Physical Systems and Applied Mathematics


Fall 2014, Winter 2015 and Spring 2015 quarters

Taught by

physics, biomedical engineering, optical imaging and microscopy
linguistics, mathematics


One year of introductory calculus (including both differential and integral calculus, including multiple integrals), one year of calculus-based physics (including introductory mechanics and electricity and magnetism). Students are urged to take the mathematics entrance assessment, available on the program website ( . Readiness to work at the described mathematical level (as evidenced by ability to perform on a similar assessment in the first week of class) will be critical to success in the program.

This is an intermediate to advanced-level program. Students will build on their prior knowledge of calculus and calculus-based physics to deepen their understanding of nature, how it can be represented via physical models, and the powerful connections between mathematics and physical theories. The program will involve a mix of advanced mathematics (some of it extraordinarily beautiful, as well as powerful), experiments in modern physics involving electromagnetic and quantum phenomena, and a deep immersion in modern physical theories.

Topics will include nonrelativistic quantum mechanics, the theory which revolutionized our understanding of nature and underlies much of modern chemistry, physics, and engineering; classical electrodynamics, the quintessential model of a successful unified (and relativistic) field theory; and classical mechanics with special attention to the profound “least action” principle, which provides a bridge between the classical and quantum mechanical. The mathematics underlying these theories – vector calculus, linear algebra, differential equations, and especially Fourier analysis (a technique which provides an entirely new way of looking at the world) – will be developed in the context of their use in the physical sciences. Students will also develop facility with the scientific software MATLAB, using it to solve problems as well as to build physical intuition by visualizing the behavior of matter and fields. The theoretical focus of the program will be complemented with elements of hands-on laboratory work to observe and illustrate the phenomena under discussion. We will also devote time to examining the study of physics in a broader historical, philosophical, and cultural context.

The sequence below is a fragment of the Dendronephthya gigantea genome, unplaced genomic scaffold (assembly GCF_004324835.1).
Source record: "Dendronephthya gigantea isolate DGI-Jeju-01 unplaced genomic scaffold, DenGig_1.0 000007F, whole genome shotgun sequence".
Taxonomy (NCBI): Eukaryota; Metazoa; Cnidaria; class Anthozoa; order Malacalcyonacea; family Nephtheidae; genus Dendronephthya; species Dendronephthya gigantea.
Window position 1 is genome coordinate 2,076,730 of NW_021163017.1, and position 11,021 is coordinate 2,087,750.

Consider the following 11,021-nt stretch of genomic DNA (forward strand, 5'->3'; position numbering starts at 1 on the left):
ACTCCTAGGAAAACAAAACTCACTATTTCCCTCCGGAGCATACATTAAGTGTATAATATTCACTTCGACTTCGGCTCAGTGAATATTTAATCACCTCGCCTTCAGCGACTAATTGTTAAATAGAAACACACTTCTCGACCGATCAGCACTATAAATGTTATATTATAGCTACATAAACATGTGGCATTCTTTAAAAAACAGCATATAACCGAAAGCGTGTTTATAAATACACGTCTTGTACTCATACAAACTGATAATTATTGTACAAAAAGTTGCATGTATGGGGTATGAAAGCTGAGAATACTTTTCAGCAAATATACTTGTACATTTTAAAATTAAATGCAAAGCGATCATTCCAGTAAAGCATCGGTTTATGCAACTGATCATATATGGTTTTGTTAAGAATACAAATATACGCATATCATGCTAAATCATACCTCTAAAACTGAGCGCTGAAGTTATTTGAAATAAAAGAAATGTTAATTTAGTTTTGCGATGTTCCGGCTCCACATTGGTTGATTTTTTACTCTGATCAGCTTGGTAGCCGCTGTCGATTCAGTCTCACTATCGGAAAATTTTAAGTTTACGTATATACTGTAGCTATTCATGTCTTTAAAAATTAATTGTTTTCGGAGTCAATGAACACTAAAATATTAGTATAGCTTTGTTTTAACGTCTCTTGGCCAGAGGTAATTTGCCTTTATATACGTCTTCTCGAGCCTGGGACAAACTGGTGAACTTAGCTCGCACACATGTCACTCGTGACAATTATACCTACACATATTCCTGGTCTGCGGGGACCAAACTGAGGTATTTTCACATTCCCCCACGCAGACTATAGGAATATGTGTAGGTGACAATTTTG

The program material will be challenging, and will demand both hard work and engaged collaboration with both the subject matter and one’s fellow students. A major goal of the program is to provide students the opportunity to develop the conceptual knowledge and mathematical background required to pursue advanced work in physics and related disciplines.

Fields of Study

Preparatory for studies or careers in

physics, mathematics, engineering, and math and science education.
Academic Website

Location and Schedule

Campus location



Offered during: Day


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Online Learning

Enhanced Online Learning

More information about online learning.

Required Fees

$150 per quarter for overnight field trips and physics kits.

Special Expenses

Math and physics textbooks at the intermediate and advanced level are generally very expensive (may be more than $600 total for new texts in the fall; however, those texts cover the entire year), and students will be required to have access to these texts for successful completion of the program. Students will also need to own (or have easy access to) computers with appropriate software. More information will be available by August 1 st on the program website ( .

Upper Division Science Credit

Most of the work in this program will be equivalent to intermediate or advanced work in undergraduate mathematics (e.g. differential equations, linear algebra, Fourier techniques) or physics (e.g. classical mechanics, electromagnetism, quantum mechanics). Students who successfully complete the program requirements will earn upper division science credit in mathematics or physics in those areas.

May be offered again in



Date Revision
May 7th, 2014 Description has been updated, fall signature has been removed (please take note of prerequisites), and fees have been reduced from $200 to $150 per quarter.

Registration Information

Credits: 16 (Fall); 16 (Winter); 16 (Spring)

Variable Credit Options

variable credit options may be available; contact faculty for more information.

Class standing: Sophomore–Senior

Maximum enrollment: 32


Course Reference Number

So - Sr (16 credits): 10248

Go to to register for this program.


Accepting New Students

Signature Required

Students will need to demonstrate prerequisite knowledge equivalent to mathematics and physics content covered in fall quarter. Contact Neil Switz ( for more information.

Course Reference Number

So - Sr (16 credits): 20079

Go to to register for this program.


Accepting New Students

Signature Required

Students will need to demonstrate prerequisite knowledge equivalent to mathematics and physics content covered in fall and winter quarter. Contact Neil Switz ( for more information.

Course Reference Number

So - Sr (16 credits): 30061

Go to to register for this program.

Need Help Finding the Right Program?

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